Travel, encounter and experience German heritage alongside the Danube

Satu Mare (German: Sathmar, Hungarian: Szatmárnémeti) is the administrative centre of Satu Mare county. The city is located on both sides of Someş River, approximately eight kilometres from the Hungarian border.

The settlement of Satu Mare emerged on the left shore close to a fording and a fort. The fort and the subsequent granting of city rights was for many years the most important factor in the region’s development. The first documented evidence of Satu Mare stems from the rule of King Stefan III (1162-1172).

On the right shore of Someş River, Minitiu (Hungarian: Németi) is located. It was settled by “German guests” who had been recruited by Queen Gisela, wife of King Stefan. This can be read in a document from 1260. The German origin of the settlement is also reflected in its name: in 1268, it is recorded as Nympti and Nepti, which means “the Germans” and “belonging to Germans”. First evidence of the settlement is given in 1230 in the context of a royal privilege, which explicitly mentions the “hospites Theotonici de Zathmar nemethi iuxta fluvium Zomus residentes”. In the early 18th century, the two towns became one and gained privileges as a royal free town in 1715. The population, which had fled after the Kuruc wars, was returning to their home towns. Numerous floods and epidemics hindered the city’s development. In 1769, 5.000 inhabitants remained.

Well into the 19th century, the city maintained a rural character. Representative buildings could not be found and the streets were unpaved. The majority of houses were made of clay and wood and covered with shingles or straw.

The city’s development saw a boom after the establishment of the Roman-Catholic diocese of Satu Mare in 1804. Several buildings were erected or restored and the Roman-Catholic Church’s influence on Satu Mare gaining city rights was quite obvious. When János Hám was bishop, the Roman-Catholic cathedral and the bishop’s palace was finished, a calvary church erected and a monastery of the sisters of misericordia was built.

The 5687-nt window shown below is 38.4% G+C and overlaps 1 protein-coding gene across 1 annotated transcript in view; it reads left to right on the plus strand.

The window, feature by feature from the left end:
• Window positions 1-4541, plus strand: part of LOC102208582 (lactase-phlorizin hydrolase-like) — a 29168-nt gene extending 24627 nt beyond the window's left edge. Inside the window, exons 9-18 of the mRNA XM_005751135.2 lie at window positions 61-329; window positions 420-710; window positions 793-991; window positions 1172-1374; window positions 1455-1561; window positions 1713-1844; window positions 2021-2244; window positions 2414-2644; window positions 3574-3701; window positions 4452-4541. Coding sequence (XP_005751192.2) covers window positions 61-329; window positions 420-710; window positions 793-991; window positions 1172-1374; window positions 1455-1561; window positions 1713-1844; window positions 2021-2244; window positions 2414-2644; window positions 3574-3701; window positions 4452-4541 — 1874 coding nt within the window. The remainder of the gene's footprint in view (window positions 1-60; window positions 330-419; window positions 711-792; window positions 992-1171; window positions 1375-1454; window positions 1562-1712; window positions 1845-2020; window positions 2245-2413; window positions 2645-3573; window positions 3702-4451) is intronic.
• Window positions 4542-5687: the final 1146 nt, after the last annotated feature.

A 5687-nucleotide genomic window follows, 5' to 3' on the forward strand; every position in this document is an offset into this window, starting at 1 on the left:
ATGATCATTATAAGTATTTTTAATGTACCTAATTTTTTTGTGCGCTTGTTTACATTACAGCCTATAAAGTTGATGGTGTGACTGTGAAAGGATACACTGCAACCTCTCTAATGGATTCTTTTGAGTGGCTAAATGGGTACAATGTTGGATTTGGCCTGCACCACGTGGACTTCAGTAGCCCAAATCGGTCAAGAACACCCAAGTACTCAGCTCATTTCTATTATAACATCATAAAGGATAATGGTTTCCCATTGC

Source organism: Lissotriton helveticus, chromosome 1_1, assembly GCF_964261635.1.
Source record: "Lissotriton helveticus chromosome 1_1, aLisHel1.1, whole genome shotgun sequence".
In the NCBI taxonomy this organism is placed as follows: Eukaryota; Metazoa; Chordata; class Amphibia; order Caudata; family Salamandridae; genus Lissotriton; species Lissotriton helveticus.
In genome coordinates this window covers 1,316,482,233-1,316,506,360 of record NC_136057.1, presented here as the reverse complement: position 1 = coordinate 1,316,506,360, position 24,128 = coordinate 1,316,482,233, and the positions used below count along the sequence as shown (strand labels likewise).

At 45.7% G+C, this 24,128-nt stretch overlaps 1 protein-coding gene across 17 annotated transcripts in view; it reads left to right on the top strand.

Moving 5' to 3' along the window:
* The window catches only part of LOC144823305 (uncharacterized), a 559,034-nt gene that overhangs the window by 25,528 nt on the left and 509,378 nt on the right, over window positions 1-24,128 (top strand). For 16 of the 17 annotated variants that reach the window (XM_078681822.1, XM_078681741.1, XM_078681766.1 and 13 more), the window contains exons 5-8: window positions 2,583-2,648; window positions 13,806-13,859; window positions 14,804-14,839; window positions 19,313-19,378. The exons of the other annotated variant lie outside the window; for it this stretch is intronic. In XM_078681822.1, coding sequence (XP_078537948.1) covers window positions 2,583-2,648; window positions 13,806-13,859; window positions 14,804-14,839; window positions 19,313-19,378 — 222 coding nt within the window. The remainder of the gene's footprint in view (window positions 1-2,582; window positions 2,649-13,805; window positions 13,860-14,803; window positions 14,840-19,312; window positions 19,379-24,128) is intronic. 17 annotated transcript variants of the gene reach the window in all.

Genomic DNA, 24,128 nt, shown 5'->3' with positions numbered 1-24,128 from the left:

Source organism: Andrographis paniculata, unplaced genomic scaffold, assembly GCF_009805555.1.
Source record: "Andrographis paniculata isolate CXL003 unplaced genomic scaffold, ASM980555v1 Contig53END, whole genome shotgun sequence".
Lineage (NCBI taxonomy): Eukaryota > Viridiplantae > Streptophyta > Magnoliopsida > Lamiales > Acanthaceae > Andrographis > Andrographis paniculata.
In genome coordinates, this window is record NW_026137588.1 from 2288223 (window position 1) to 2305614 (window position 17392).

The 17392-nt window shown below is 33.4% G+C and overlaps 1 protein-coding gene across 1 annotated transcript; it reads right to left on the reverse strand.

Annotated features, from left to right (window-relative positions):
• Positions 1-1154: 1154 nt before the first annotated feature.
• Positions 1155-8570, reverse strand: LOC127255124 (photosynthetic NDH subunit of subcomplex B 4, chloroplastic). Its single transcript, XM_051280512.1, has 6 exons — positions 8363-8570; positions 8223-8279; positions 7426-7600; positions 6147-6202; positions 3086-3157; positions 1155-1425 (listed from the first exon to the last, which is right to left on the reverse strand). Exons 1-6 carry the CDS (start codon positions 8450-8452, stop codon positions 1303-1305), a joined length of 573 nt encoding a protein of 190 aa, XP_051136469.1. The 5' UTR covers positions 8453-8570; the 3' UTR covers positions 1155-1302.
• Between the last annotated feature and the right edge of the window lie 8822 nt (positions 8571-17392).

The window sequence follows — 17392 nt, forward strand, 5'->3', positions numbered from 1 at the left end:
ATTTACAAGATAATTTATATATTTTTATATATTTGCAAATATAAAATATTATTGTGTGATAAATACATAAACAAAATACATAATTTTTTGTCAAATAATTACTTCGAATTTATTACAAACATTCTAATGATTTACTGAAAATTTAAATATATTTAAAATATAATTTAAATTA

At the end of World War I, Satu Mare and most of its county were given to Romania. During the interwar period, many buildings were constructed: the Roman-Orthodox and the Greek-Catholic church as well as the prefecture building which now holds the county museum.

Today, the city is headquarters of the Democratic Forum of Germans of Satu Mare County. Furthermore, an association for international cooperation, which is run by the German minority, operates from Satu Mare. The association was founded in 1991 and supports small and medium-sized businesses in the areas of agriculture, crafts, trade and service industry. The German High School Johann Ettinger was founded in 1997. The school that holds all classes in German has over 600 pupils from all ethnicities of Satu Mare.

Satu Mare’s crest on the facade of Dacia Hotel.

Libertătii Square around 1940.

Satu Mare’s main square with it cathedral in 1889.